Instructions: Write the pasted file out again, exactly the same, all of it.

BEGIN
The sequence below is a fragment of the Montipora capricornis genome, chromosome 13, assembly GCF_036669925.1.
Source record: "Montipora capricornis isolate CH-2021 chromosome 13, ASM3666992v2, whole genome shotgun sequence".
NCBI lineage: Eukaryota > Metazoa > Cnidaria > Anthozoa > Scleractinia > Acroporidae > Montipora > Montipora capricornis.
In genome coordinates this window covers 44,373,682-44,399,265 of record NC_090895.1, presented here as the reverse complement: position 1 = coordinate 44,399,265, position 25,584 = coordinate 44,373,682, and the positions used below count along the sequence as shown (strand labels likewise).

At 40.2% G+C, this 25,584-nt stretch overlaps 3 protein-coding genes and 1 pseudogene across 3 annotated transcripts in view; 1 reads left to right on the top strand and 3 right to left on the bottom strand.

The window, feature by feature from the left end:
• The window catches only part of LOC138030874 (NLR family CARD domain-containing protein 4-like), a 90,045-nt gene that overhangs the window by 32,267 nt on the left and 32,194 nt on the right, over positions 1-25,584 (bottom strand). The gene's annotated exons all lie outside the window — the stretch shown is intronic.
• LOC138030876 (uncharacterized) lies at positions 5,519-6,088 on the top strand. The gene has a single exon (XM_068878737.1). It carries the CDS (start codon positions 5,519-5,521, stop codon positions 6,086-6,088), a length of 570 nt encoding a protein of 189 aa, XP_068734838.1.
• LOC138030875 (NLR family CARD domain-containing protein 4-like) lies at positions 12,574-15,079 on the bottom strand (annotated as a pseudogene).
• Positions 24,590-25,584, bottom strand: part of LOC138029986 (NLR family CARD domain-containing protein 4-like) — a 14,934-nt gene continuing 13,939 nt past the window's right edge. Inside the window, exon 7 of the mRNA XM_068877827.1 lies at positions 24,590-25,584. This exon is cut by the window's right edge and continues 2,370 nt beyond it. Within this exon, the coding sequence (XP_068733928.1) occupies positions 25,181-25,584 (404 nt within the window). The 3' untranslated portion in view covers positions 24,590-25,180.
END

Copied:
The sequence below is a fragment of the Montipora capricornis genome, chromosome 13, assembly GCF_036669925.1.
Source record: "Montipora capricornis isolate CH-2021 chromosome 13, ASM3666992v2, whole genome shotgun sequence".
NCBI lineage: Eukaryota > Metazoa > Cnidaria > Anthozoa > Scleractinia > Acroporidae > Montipora > Montipora capricornis.
In genome coordinates this window covers 44,373,682-44,399,265 of record NC_090895.1, presented here as the reverse complement: position 1 = coordinate 44,399,265, position 25,584 = coordinate 44,373,682, and the positions used below count along the sequence as shown (strand labels likewise).

At 40.2% G+C, this 25,584-nt stretch overlaps 3 protein-coding genes and 1 pseudogene across 3 annotated transcripts in view; 1 reads left to right on the top strand and 3 right to left on the bottom strand.

The window, feature by feature from the left end:
• The window catches only part of LOC138030874 (NLR family CARD domain-containing protein 4-like), a 90,045-nt gene that overhangs the window by 32,267 nt on the left and 32,194 nt on the right, over positions 1-25,584 (bottom strand). The gene's annotated exons all lie outside the window — the stretch shown is intronic.
• LOC138030876 (uncharacterized) lies at positions 5,519-6,088 on the top strand. The gene has a single exon (XM_068878737.1). It carries the CDS (start codon positions 5,519-5,521, stop codon positions 6,086-6,088), a length of 570 nt encoding a protein of 189 aa, XP_068734838.1.
• LOC138030875 (NLR family CARD domain-containing protein 4-like) lies at positions 12,574-15,079 on the bottom strand (annotated as a pseudogene).
• Positions 24,590-25,584, bottom strand: part of LOC138029986 (NLR family CARD domain-containing protein 4-like) — a 14,934-nt gene continuing 13,939 nt past the window's right edge. Inside the window, exon 7 of the mRNA XM_068877827.1 lies at positions 24,590-25,584. This exon is cut by the window's right edge and continues 2,370 nt beyond it. Within this exon, the coding sequence (XP_068733928.1) occupies positions 25,181-25,584 (404 nt within the window). The 3' untranslated portion in view covers positions 24,590-25,180.